Gender-neutral teacher divides parents after requesting fifth-graders use preferred pronouns

Gender-neutral teacher divides parents after requesting fifth-graders use preferred pronouns
An elementary school teacher sent home a letter requesting that her students call her "Mx" (pronounced "Mix) because she prefers to use gender-neutral pronouns. (Getty Images)

A fifth-grade teacher at Canopy Oaks Elementary school in Tallahassee, Florida, made headlines after sending home notices to students’ parents requesting that her pupils address her with gender-neutral pronouns in her classroom.

What did the letter say?

Chloe Bressack, who teaches math and science, sent a letter home which read, “One thing that you should know about me is that I use gender neutral terms. My prefix is Mx. (pronounced Mix). Additionally, my pronouns are ‘they, them, their’ instead of ‘he, his, she, hers.’ I know it takes practice for it to feel natural, but in my experience, students catch on pretty quickly.”

The teacher added, “We’re not going for perfection, just making an effort!” and signed the note, “Mx. Bressack.”

The note was obtained by the Tallahassee Democrat after it was shared in a local moms group on Facebook.

The original poster in the Facebook group shared the image and wrote, “What would your reaction be as a parent of 9- [and] 10 year-olds?”

According to reports, the response to the thread was split, with some parents voicing support for the teacher’s requests, and others questioning her rationale.

One commenter wrote, “Why is this even an issue? The world’s not gonna end because someone wants to be addressed as them/they. It’s their preference and literally does not affect you in any way.”

Another commenter responded, “I’m sorry, but there is no such thing as gender neutral.”

How did the administration react?

The school’s principal, Paul Lambert, told the newspaper that he had received criticism as a result of Bressack’s letter.

“We support her preference in how she’s addressed, we certainly do,” Lambert said.

“I think a lot of times it might be decided that there is an agenda there, because of her preference — I can tell you her only agenda is teaching math and science at the greatest level she can,” he added.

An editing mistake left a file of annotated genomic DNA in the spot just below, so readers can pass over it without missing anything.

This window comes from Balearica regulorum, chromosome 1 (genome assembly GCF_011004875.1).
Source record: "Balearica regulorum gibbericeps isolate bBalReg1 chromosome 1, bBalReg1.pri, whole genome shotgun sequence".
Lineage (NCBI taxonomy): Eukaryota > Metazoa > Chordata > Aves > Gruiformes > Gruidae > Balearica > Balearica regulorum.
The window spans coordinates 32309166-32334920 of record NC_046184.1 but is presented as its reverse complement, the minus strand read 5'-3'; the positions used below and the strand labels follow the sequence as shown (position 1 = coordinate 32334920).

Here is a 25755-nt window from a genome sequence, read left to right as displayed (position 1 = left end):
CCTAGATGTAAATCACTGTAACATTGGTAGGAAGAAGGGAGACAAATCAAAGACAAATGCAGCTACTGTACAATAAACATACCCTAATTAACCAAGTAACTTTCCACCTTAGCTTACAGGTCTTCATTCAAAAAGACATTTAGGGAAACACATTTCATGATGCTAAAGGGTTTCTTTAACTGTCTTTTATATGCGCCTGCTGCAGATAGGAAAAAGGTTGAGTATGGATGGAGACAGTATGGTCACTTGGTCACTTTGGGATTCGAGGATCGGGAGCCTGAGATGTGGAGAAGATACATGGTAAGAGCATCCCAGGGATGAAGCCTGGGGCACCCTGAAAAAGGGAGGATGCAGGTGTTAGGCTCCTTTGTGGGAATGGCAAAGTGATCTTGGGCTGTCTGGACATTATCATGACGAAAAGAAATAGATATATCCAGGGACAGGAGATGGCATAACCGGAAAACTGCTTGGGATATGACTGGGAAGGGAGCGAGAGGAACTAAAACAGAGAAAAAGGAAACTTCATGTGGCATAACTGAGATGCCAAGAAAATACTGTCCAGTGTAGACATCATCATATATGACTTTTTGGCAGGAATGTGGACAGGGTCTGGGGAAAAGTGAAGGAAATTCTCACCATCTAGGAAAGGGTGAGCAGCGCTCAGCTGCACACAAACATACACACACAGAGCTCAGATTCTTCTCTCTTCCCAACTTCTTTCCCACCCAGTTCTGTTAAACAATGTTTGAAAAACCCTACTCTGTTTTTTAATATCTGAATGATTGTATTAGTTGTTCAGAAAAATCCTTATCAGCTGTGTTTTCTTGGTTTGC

Lambert concluded, “There has been some [contact from concerned parents]: the thing that has brought good understanding is, it’s not a preference that’s being applied to anyone other than the teacher.”

Rocky Hanna, the school district’s superintendent, provided a statement to Fox News and clarified the school’s position on Bressack’s request to use requested pronouns.

Hanna said:

According to Principal Lambert, the teacher addresses students daily by using the pronouns he, she, him and her. The teacher also uses ma’am and sir when responding to students. As a personal preference, however, the teacher simply prefers to be referred to in gender-neutral terms as that of a coach. I can assure you that teachers in our district will not be allowed to use their influence in the classroom to advance any personal belief or political agenda. At this time, I do not believe that is the case in this instance.

Bressack’s history

Bressack declined to be interviewed by the Democrat but issued the following statement to the newspaper: “I feel very lucky to be teaching at Canopy Oaks, and I look forward to working with my students this year.”

Bressack  interviewed in February with Florida A&M’s The Famuan, where she voiced her support for the transgender movement. In the report, the paper identified Bressack as transgender; however, no other reports have confirmed that the teacher is, indeed, transgender.

Bressack visited Washington, D.C., to protest for the rights of transgender people, and when interviewed by the website, said, “They tell me that my gender, my existence, is inappropriate.”

“I had people look me in the eye and tell me that I am selfish for being a teacher, selfish for putting myself into a position where I am around children and exposing them to the transgender lifestyle, whatever that is,” she added.

“I will not be spending my entire life pretending to be someone that I am not,” Bressack concluded. “I refuse to show students that their gender identities are something to be ashamed of. I refuse to show students that their gender identity makes them a danger to other students.”

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